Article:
Some features of the outer rain bands of typhoons are studied. A schematical illustration of surface pressure pattern in a typhoon is presented through the analysis of weather elements. It is shown from the radar echo analysis that the velocity of precipitation cells in rain bands is approximately equal to the resultant velocity of typhoon system and gradient wind, and that this fact may be used for the prognosis of movement of typhoons.
In section 3, we compute divergence and relative vorticity for each level at about 100-mb intervals from 950 to 300-mb by use of the observed winds. The results show that the patterns of divergence and relative vorticity are fairly smooth beyond our expectation. In the lower atmosphere, the maximum divergence is found slightly ahead of the cyclone in the contour field. In a broad sense, the magnitude of divergence is largest near the ground surface and weakest near 600-mb level. In section 4, we tried to perform the numerical forecasting at the minimum divergent level, namely 600-mb level. The non-barotropic forecasting, in which all terms in the vorticity equation are taken into consideration, is concluded to be fairly superior to the barotropic one, in which the stream function is used. This is accepted by the fact that, even in the minimum divergent level, the divergence term in the vorticity equation is of the same order of magnitude as the horizontal advection term.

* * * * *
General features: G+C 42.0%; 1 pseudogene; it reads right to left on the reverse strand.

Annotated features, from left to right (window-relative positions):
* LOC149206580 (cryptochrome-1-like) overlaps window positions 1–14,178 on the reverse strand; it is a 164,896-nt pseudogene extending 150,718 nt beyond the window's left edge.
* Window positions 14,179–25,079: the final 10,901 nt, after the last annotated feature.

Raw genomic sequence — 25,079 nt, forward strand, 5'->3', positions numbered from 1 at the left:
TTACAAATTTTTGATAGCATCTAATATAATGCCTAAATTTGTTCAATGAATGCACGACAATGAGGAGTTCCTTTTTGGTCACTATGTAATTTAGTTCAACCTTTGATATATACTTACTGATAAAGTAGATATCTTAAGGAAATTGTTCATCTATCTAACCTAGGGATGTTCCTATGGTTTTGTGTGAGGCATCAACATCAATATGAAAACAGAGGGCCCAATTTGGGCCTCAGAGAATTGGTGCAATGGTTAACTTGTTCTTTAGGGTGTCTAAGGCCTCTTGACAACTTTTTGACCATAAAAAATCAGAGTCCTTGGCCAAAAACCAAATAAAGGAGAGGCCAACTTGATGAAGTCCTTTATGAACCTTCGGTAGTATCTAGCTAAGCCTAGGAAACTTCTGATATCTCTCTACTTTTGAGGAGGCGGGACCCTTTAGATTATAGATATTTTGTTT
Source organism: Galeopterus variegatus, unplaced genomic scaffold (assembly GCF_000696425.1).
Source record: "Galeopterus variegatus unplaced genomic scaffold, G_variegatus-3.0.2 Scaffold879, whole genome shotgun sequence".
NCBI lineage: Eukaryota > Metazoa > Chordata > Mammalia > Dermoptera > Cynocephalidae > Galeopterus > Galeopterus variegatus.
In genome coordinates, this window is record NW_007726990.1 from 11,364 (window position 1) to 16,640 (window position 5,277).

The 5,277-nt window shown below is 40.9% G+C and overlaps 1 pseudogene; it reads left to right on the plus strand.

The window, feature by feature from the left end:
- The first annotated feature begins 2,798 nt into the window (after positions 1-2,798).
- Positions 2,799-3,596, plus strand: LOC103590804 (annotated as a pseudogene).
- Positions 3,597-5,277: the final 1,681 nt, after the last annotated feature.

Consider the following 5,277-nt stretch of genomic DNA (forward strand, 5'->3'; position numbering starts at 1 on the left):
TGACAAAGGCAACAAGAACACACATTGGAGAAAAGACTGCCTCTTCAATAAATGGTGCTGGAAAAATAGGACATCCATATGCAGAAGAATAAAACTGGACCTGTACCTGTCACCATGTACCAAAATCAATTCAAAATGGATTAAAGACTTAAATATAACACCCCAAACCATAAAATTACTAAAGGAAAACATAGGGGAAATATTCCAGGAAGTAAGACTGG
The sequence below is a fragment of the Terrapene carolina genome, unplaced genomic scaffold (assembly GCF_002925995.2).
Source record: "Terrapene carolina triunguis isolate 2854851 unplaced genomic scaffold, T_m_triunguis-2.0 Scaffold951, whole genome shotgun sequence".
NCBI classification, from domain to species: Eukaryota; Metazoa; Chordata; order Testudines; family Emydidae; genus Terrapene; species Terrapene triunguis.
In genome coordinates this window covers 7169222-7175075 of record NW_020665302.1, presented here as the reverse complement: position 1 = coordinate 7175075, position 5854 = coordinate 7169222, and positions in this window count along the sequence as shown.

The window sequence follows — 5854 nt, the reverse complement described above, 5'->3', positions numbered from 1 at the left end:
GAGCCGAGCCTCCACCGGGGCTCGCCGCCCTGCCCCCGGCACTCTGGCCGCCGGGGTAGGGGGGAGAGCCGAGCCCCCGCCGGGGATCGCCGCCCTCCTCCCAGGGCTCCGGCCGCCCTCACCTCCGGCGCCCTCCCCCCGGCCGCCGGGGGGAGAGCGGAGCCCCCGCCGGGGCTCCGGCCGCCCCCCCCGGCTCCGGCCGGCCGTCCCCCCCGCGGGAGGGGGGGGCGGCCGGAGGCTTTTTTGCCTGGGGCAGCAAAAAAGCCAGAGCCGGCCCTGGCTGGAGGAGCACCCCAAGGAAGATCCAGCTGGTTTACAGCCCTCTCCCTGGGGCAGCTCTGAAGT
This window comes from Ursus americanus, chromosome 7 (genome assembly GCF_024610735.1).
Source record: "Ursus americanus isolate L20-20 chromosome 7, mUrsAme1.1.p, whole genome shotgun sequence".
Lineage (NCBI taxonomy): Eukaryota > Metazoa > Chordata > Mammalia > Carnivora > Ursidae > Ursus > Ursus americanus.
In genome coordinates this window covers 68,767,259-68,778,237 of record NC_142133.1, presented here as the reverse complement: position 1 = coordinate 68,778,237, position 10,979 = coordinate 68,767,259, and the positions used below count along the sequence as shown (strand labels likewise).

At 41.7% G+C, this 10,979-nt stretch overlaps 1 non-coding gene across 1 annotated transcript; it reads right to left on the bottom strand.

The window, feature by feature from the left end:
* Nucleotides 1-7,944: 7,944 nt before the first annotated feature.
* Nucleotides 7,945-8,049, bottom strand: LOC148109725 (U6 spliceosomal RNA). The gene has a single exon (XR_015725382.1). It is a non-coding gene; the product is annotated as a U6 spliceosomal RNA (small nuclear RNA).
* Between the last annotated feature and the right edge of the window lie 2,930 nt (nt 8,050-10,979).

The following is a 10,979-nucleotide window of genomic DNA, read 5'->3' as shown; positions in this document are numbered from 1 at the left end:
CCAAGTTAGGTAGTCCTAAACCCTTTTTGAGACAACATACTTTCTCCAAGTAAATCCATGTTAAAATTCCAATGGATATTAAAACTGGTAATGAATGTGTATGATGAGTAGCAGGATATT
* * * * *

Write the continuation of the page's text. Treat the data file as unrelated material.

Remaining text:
The synoptic structure of Hurricane Hazel, 1954, over the eastern United States, is examined from the view point of Namekawa-Aoki's theory and of Namekawa-Sekioka's hypothesis. The result shows that Hazel has the same structure as that of typhoon hitting the Japanese Islands, i.e., Hazel is also composed of main and secondary typhoons, and she makes later herself a complex system with an extratropical cyclone formed on the preexisting front.
The forces which cause ice to move are provided by wind stress and water currents. In the present study the relationships between the movement of the surfaces occupied by comparatively thin ice-floes mostly in contact (so-called close ice-area) and the surface layer current and surface wind velocity are discussed at first and then a simple and easy method for forecasting the ice-area movement are presented using these relationships. Finally, the utility of this forecasting method is tested by applying it to actual examples on the coast of East-Hokkaido on February 1955.